Social media helps make cultural icons a new target for terrorism


Claire Smith, Flinders University; Gary Jackson, Flinders University, and Kevin McDonald, Middlesex University

Recent postings on social media of the destruction of 3,000 year-old Assyrian sculptures by ISIS highlights a new threat to cultural heritage in times of conflict.

Read symbolically, these actions can be interpreted as “cultural payback” for irreverent cartoons of the prophet Mohammad as a dog or with bombs hidden in his turban, themselves likely motivation for recent killings in Copenhagen and at the offices of the satirical magazine, Charlie Hebdo in Paris.

While the symbolic function of cultural icons has made them a target for destruction throughout history, recent changes in the nature of warfare and the media landscape have increased their vulnerability in times of conflict.

Taken together, recent changes in the nature of conflict and in the communication environment have created a new context in which the destruction of cultural icons by one of two individuals can be a relatively low-risk choice for extremists seeking maximum impact for their political agendas.

A modern form of terrorism

The modern communications environment provides extremist groups with the chance to garner unprecedented public attention for their cause. An increasing reliance on the global communication of extreme acts to convey a political message is apparent in videos of radical acts, such as internet videos of beheading prisoners or the multi-angled videoing of the execution of the Jordanian pilot, Muath al-Kaseasbeh.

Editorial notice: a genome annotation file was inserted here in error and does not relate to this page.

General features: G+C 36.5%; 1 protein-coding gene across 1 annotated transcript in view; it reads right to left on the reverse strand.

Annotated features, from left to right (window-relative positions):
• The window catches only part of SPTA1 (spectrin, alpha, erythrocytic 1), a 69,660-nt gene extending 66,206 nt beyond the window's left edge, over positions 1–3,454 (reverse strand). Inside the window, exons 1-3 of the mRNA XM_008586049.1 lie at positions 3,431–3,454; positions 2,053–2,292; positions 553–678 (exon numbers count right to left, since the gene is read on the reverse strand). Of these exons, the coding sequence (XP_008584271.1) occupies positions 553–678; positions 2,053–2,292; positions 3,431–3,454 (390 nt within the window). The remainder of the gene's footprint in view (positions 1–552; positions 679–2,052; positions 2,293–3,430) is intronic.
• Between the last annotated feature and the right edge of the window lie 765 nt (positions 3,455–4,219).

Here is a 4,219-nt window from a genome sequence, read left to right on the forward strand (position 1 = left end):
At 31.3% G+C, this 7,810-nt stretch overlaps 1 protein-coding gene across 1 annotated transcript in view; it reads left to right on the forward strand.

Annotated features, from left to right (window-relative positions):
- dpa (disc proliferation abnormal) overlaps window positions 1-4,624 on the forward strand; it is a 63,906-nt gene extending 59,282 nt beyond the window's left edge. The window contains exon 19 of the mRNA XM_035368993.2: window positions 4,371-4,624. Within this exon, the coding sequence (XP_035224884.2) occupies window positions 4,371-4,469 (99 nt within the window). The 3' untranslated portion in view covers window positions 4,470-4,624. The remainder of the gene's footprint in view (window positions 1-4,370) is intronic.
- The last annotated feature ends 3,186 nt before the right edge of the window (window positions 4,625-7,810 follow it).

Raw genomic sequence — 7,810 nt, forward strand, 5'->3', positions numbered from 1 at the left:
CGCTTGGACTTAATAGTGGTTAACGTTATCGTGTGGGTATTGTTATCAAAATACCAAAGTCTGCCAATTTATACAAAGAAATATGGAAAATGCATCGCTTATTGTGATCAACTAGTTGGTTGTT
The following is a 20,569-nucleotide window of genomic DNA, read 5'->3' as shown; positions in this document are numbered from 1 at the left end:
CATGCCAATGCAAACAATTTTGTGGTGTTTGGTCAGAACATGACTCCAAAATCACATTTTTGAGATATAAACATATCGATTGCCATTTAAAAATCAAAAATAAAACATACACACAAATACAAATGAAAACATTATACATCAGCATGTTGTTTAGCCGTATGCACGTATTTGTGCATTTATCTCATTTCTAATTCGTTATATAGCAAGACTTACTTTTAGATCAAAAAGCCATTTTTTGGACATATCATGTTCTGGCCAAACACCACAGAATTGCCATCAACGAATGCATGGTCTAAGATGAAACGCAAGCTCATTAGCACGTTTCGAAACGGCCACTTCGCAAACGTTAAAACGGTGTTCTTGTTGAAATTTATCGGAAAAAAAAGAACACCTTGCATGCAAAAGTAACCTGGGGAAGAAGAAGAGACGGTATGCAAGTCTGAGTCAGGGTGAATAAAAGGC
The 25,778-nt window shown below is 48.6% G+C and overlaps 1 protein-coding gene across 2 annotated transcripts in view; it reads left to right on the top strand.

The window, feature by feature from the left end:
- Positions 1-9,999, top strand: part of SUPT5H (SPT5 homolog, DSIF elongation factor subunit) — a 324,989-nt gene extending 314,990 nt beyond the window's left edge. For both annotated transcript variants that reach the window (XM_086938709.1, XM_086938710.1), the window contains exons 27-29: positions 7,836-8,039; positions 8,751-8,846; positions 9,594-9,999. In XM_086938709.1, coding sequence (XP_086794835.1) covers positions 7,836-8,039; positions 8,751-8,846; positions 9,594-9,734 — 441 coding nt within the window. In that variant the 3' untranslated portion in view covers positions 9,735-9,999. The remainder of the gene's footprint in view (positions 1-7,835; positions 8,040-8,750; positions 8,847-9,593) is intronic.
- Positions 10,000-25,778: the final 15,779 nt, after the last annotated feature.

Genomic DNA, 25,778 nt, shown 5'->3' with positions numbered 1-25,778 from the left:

Moreover, recent transformations of the media landscape have opened up new global channels of user-led communication. The pro-active media strategies of terrorist groups reach massive numbers of people. There is no chain of command and no membership roll—only a shared philosophy and a message to take action individually.

This new trend of “sequestered action”, in which individuals act without direction from an organisation but as part of a general ideological movement, protects terrorists from detection and widens the net of their potential effect.

It can be linked to an increase in terrorist attacks by one or two individuals working alone, such as the Boston Marathon bombings by two brothers in March 2013; the siege at the Lindt Café, Sydney by a single individual in December 2014; twin shootings in Paris at the Charlie Hebdo offices and a kosher market in Paris; and the twin shootings in Copenhagen at the central synagogue and Krudttønden café.

A protest against the Charlie Hebdo attack in Strasbourg on 11 January 2015.
Claude Truong-Ngoc/Wikimedia Commons, CC BY-SA

The critical point here is the shift from the elaborate plots that have previously characterised jihadism to independent action by individuals.

While few people are willing to kill, many more would be willing to destroy a cultural monument. The centrality of visual images in the contemporary media environment provides new opportunities for, and increased impact from, the destruction of cultural icons, both locally and globally.